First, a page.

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Aaron Scott, Milk Means More Providing Nutritional Sustainability One Meal at a Time

By Tyriq Thompson
SMSB Alum / Intern - Staff Writer 

In recent years, athletic programs across the NCAA’s Power 5 conferences (Big Ten, SEC, ACC, Big 12 and PAC-12) have been paying special attention to the food they provide their student-athletes. Programs like Clemson and Alabama are pouring large amounts of money into the fueling and recovery of their players. Why should big time college programs be the only ones focusing on the nutrition and recovery of their athletes? Aaron Scott believes they shouldn’t be. 

Scott is a product of the Detroit Public Schools Community District (DPSCD). He is a personal strength coach and an instructor at Wayne County Community College’s eastern campus. Most recently, Aaron, in partnership with Milk Means More, teamed up with SMSB E.L.I.T.E., a program of the Sound Mind Sound Body (SMSB) Football Academy, to provide DPSCD high school student-athletes with nutritional education and meals.

“My main goal is to establish some form of sustainability and nutritional security for the student-athletes in the community,” says Scott. “Nutritional security is about what they have access to; is there a grocery store in their neighborhood? Are they eating school lunch? We want to educate them on post-workout recovery, the importance of hydration, and eating three meals a day.”

Every week, Scott speaks to the young men in the SMSB E.L.I.T.E. program about the importance of using food as fuel in sports. When they’re asked, “who would like to play football at the next level?” All 50 student-athletes raise their hands. Scott knows that in order for them to get there, they have to start preparing for it now.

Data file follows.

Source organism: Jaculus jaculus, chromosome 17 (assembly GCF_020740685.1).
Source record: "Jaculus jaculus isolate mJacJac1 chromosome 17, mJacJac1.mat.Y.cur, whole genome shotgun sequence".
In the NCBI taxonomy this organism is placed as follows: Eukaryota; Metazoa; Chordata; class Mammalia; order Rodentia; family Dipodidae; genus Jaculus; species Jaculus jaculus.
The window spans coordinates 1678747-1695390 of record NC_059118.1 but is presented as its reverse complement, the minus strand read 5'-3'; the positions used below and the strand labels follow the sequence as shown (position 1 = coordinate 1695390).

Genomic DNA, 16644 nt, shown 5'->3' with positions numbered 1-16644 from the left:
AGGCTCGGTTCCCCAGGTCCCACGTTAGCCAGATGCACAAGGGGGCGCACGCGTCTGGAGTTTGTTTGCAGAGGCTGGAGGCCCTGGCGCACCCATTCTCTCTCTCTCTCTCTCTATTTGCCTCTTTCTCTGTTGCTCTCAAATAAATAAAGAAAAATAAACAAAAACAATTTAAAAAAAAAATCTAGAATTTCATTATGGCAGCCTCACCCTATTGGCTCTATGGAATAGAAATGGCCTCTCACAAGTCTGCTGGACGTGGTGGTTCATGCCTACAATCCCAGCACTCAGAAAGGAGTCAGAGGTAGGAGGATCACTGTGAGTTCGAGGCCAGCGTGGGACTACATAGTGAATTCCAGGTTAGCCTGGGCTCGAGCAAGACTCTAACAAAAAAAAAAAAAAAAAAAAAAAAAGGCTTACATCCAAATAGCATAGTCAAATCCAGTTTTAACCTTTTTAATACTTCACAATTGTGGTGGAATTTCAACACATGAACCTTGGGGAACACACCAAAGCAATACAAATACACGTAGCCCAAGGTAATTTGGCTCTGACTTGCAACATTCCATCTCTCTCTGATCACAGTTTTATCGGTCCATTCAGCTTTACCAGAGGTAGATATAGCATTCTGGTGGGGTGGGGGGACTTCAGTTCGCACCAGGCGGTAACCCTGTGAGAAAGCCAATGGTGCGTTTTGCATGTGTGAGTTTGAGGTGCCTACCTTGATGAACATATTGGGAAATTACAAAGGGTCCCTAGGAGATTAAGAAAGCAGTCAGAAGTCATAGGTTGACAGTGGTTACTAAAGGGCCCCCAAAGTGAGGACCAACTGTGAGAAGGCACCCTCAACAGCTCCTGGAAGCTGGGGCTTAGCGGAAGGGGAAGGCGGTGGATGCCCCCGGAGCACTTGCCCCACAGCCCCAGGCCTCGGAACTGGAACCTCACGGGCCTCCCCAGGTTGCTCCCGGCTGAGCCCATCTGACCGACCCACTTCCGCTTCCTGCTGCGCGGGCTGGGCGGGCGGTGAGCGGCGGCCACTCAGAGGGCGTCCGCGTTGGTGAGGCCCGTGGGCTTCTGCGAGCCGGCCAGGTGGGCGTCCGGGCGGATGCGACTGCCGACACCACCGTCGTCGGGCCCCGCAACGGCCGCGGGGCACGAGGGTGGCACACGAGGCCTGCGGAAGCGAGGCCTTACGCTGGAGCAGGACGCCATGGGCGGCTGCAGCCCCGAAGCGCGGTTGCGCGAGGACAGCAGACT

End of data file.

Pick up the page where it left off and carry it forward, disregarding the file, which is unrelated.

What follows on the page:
Scott says, “I’m always looking at what they’re doing on a collegiate level to bring it to the high school level, and the pattern is changing. Nutrition and recovery are becoming major points of emphasis for these programs. I believe it needs to change on the high school level as well. We want these students to be 100% every time they touch the field. We’re teaching them that food is fuel, and you have to utilize it to get to where you need to be.” 

Scott believes it’s never too early to implement nutritional education. “If we establish nutritional sustainability now, there won’t be a culture shock when they get to the next level. If we never expose them to a structure like what they’ll experience in college, how will they ever be prepared for it?”

This is Scott’s second year working with SMSB. He started implementing body movement training, proper stretching and breathing, and yoga with the student-athletes in the E.L.I.T.E. program. “Things like this give our kids a leg up when it’s time to perform. Things like correcting their hips will help improve their 40-yard dash time. Eating better now will help them develop faster, recover quicker, and they won’t go off to college undersized. If I can help the students to understand what it takes and instill that mindset in them, I’ve done my job,” said Scott.

Scott has support from over 1500 Michigan Dairy Farmers who he said loves what he and Milk Means More are doing in Detroit. “They want to know what else we can do. The Detroit Lions have also reached out, and we’re in the process of bringing fueling stations to schools in Detroit for their student-athletes. Detroit King will be the first school to have one. They’ll be receiving performance plates after practices, which are micro versions of what they’d be getting after practices at the collegiate level.” 

Scott has received a positive reception from the young men in the SMSB E.L.I.T.E. program, and is impressed with their level of commitment and their ability to take advantage of the resources they’ve been provided.

Scott says, “they’re sending me pictures of what’s on their plate, asking questions on meal prep and planning. Being here for these young men is allowing me to do what I’ve always wanted to do, which is help athletes. These are the resources I wish I could have had in high school.  We have to stop allowing things to recur in our community. It’s up to us to make sure they are going in the right direction, and I plan to continue to do that one meal at a time.”

Applications for the Sound Mind Sound Body (SMSB) E.L.I.T.E. program are now open.  Session begins September 6. This program is year-round: training, virtual and in-person tutoring, mentoring, 7v7, recruiting, college visits, camps, and more.

The deadline to sign up is August 31. Space is limited! Click here to apply:

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